Tying its own fight against extremists to Washington's war on terror, India charged Tuesday that gunmen who attacked a U.S. cultural center in Calcutta belong to a kidnapping ring that local police suspect used ransom payments to help bankroll the Sept. 11 strikes in America.
Indian officials also claimed that the people behind the early-morning assault, which killed five Indian police guards, could have links to Pakistan's military intelligence and two Pakistan-based groups fighting Indian rule in the disputed Himalayan region of Kashmir.
No U.S. citizens were killed or injured in the attack outside the U.S. Information Service building, which is near the U.S. Consulate in the eastern city.
Pakistan's government dismissed the Indian allegation of links to its military intelligence as "baseless." Pakistani President Pervez Musharraf has won strong international praise for a crackdown on Islamic extremists, but India insists that the Pakistani general, who took power in a bloodless 1999 coup, hasn't done enough to stop what New Delhi calls cross-border terrorism.
The Indian allegation about the Calcutta attack further complicated efforts to defuse a volatile military standoff between the two nuclear-armed neighbors.
The alleged connection between kidnappers in Calcutta and the worst terrorist attack in U.S. history may be difficult to prove. The man who claimed the link, accused kidnapping ringleader Asif Raza Khan, was shot dead by police Dec. 7. They said he was trying to escape.
FBI Director Robert Mueller, in New Delhi on a previously scheduled visit to meet leaders and discuss cooperation in counter-terrorism, said it was too early to lay blame.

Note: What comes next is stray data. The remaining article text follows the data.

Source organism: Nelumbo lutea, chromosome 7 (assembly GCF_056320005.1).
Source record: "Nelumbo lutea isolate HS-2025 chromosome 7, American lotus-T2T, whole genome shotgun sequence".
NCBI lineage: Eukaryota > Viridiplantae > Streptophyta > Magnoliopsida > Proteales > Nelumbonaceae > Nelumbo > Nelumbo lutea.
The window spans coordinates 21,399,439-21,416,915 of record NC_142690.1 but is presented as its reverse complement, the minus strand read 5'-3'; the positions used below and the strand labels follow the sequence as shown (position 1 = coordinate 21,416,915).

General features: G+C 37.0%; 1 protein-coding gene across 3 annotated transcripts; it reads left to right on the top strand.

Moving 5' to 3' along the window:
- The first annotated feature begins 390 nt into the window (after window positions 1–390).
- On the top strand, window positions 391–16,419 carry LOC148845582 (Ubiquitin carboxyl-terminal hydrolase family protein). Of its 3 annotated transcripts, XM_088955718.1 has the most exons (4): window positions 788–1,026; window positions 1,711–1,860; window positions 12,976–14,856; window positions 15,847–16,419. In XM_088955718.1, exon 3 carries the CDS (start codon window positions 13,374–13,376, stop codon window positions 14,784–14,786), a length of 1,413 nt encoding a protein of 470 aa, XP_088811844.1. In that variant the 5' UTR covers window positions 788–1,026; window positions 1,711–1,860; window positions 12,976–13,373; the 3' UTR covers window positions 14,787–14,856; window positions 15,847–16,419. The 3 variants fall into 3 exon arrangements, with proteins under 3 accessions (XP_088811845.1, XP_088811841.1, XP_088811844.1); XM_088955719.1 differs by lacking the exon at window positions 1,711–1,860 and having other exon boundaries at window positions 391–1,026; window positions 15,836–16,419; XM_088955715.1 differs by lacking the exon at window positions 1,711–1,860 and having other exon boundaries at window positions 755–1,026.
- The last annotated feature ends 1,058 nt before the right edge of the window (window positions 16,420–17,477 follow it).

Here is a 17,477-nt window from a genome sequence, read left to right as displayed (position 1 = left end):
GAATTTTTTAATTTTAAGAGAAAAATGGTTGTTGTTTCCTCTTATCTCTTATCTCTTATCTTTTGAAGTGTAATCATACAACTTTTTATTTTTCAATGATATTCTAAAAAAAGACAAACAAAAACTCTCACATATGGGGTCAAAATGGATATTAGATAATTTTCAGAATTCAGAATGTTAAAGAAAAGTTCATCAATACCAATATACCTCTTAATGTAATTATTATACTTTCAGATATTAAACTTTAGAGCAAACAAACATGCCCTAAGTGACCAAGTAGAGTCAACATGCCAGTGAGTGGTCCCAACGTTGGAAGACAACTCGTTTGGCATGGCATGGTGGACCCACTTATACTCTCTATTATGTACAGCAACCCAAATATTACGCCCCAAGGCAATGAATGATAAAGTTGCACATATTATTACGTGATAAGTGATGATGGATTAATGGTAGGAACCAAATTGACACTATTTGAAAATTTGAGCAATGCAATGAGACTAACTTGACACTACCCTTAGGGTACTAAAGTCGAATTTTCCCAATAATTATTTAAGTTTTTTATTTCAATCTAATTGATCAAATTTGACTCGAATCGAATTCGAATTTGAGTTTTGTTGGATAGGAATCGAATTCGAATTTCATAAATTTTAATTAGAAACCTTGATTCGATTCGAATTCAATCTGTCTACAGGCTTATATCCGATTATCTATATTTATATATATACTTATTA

"I understand that there have been claims of responsibility for the attack," he said. "I also understand that the investigation is ongoing, and my experience shows that making particular comments about what occurred eight hours ago is premature.
"I have to wait to see what the facts bear out to see responsibility and motivation for the attack. I am unaware of specific information in recent days relating to attacks on particular [U.S.] facilities," Mueller told a news conference.
In Washington, U.S. officials said on condition of anonymity that they don't believe the incident was an anti-American terrorist attack, noting that no Americans were present at the center when it occurred.
Describing Tuesday's attack, police in Calcutta said a passenger on a motorcycle pulled an AK-47 assault rifle from underneath a shawl and opened fire on the building's security detail during a shift change. At least one gunman in a car also fired, Indian Home Minister Lal Krishna Advani said. Other reports say four men on two motorcycles carried out the assault.
Several passersby and security guards from a private firm were among 20 people wounded, Advani said. The attackers escaped.
A Dubai-based man identified as Farhan, and also known as Aftab Malik, called to claim responsibility for the 6:30 a.m. attack, Foreign Ministry spokeswoman Nirupama Rao told reporters in New Delhi, the Indian capital.
"This person, Farhan, is believed to be in close touch with some Pakistani agencies and could have tie-ups with Harkat-ul-Jihad-i-Islami and Harkat-ul-Moujahedeen," Rao said.